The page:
Gordon Tokumatsu Biography
Gordon Tokumatsu is an American journalist working as a general assignment reporter for NBC 4 News. He joined NBC News back in 1993.
He is a native of Hawaii and is half Nisei. He gives much time to supporting Asian community events. Gordon is a member of the Asian American Journalists Association. His hobbies include writing mystery fiction, camping, working out and mountain biking. He is currently living in Los Angeles, USA.
Gordon Tokumatsu Age
Information about his age will be updated soon. He is, however, a native of Hawaii.
Gordon Tokumatsu Wife
Information about his marital life will be updated soon.
Gordon Tokumatsu Career | Gordon Tokumatsu NBC News
Gordon Tokumatsu is an Emmy grant-winning general task columnist for NBC4. Tokumatsu has secured a few prominent news stories since joining NBC4, including a piece about an LAPD official who ticketed an older lady for moving too gradually in a crosswalk.
The story started National intrigue and was grabbed by various news sources. Tokumatsu was the first to uncover the personalities of two men captured in the savage 1997 North Hollywood bank theft/shoot-out and the first to give an account of the disputable reaping of corneas by the Los Angeles County Coroner’s Office. Tokumatsu likewise secured the shocking Oklahoma City shelling and the 1994 Northridge seismic tremor.
Preceding joining NBC4, Tokumatsu filled in as a general task columnist for KCRA-TV, the NBC subsidiary in Sacramento.
He likewise facilitated and created Perceptions, a quarterly narrative style Asian open issues program. In 1992, he gave sole live inclusion of Hurricane Iniki from Hawaii for all satellite news systems. His reports were publicized Worldwide by means of the NBC News Channel and different outlets.
Prior to that, Tokumatsu was a general task correspondent for KLAS-TV in Las Vegas and began his TV vocation at KESQ-TV in Palm Springs, California. He was chomped by the telecom bug while functioning as a newswriter at KNX News Radio in Los Angeles.
A local of Hawaii, Tokumatsu is half “Nisei,” or second era Japanese-American. He is additionally half English/Norwegian. He devotes a lot of his opportunity to supporting Asian people group occasions and is an individual from the Asian American Journalists Association. He appreciates composing puzzle fiction, outdoors, working out and mountain biking. Tokumatsu lives in Los Angeles.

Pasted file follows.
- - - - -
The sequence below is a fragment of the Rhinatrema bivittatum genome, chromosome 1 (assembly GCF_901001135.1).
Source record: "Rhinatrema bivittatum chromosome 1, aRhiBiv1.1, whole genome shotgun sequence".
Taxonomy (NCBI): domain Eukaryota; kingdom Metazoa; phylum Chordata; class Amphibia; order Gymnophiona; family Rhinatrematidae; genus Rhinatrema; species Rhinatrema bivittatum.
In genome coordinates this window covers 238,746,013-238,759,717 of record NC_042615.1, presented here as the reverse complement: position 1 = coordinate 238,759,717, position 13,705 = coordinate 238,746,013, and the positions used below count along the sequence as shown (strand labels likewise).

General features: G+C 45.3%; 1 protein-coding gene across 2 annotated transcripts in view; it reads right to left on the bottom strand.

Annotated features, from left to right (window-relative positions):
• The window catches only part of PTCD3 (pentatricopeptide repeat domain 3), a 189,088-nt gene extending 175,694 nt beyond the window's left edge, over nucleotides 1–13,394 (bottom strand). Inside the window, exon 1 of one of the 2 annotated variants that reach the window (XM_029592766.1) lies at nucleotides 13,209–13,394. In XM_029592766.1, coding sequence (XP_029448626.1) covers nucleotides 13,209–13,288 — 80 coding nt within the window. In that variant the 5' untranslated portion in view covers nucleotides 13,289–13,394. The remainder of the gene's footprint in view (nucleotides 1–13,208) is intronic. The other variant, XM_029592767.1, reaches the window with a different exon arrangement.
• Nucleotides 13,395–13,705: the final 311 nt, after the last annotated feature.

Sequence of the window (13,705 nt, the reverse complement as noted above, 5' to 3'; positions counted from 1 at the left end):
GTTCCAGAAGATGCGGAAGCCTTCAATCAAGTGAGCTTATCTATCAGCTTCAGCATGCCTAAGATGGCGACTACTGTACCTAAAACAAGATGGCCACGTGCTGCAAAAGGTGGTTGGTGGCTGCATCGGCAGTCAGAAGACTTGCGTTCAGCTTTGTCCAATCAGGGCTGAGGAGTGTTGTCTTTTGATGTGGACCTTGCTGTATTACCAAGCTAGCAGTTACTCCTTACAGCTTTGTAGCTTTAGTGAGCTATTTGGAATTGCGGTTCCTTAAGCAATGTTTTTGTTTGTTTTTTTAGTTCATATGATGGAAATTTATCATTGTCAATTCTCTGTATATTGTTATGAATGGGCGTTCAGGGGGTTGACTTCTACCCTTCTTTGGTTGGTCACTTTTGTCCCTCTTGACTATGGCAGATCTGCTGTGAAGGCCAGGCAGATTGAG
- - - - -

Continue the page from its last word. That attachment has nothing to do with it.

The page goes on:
KNBC 4 Springs Golf Course Feb 2017
Article by Gordon Tokumatsu
Woman Accused of Stealing Vintage Guitars is Going to Face the Music
A woman caught on camera allegedly boosting two vintage guitars, worth about $10,000 apiece, is going to face the music after she was caught in Southern California, authorities said.
Anna Gabriela Reyes, 23, from San Pedro, was arrested on suspicion of theft in connection with the music shop heist Tuesday, Orange County police said.
Police also said the guitars were recovered and returned to Imperial Vintage Guitars.
A week before, the owner of Imperial Vintage Guitars was pleading for the public’s help on the store’s Instagram story after the two classic guitars, a 1968 Gibson Johnny Smith and a 1955 Gretsch Firebird, were wrenched off the wall and taken right out the front door.
Orange police said they received a 911 call minutes after the heist went down.
Tyler Lacagnina, the employee working at the time, said in hindsight, he should’ve thought it was odd.
A woman came into the store located at 864 N. Main Street store around 6:30 p.m. May 18.
The woman, later identified as Reyes, said she was looking for a guitar for her boyfriend. She asked to see a collection upstairs, and Lacagnina said sure.
A second woman walks in, and says the same thing — she said she was looking for a guitar for her boyfriend.
While the second woman spoke with Lacagnina, Reyes was seen on security footage grabbing the guitars off the wall.
Then she begins to run, heads downstairs, and escapes out the front door. He chases after her, as captured on camera.
What’s not captured is what happens when he catches up with her. He confronts her and the driver of the getaway car.
“The car started to move at me, at which point I disengaged,” he said.
The chain’s owner, Shai Ashkenazi, said rare instruments like the guitars that were stolen are very easy to spot on the black market. They have serial numbers and are well-known by collectors everywhere.
“You can’t really get away with selling them,” Ashkenazi said.
It looks like he was right.
It wasn’t immediately clear if the second woman was questioned in connection with the crime.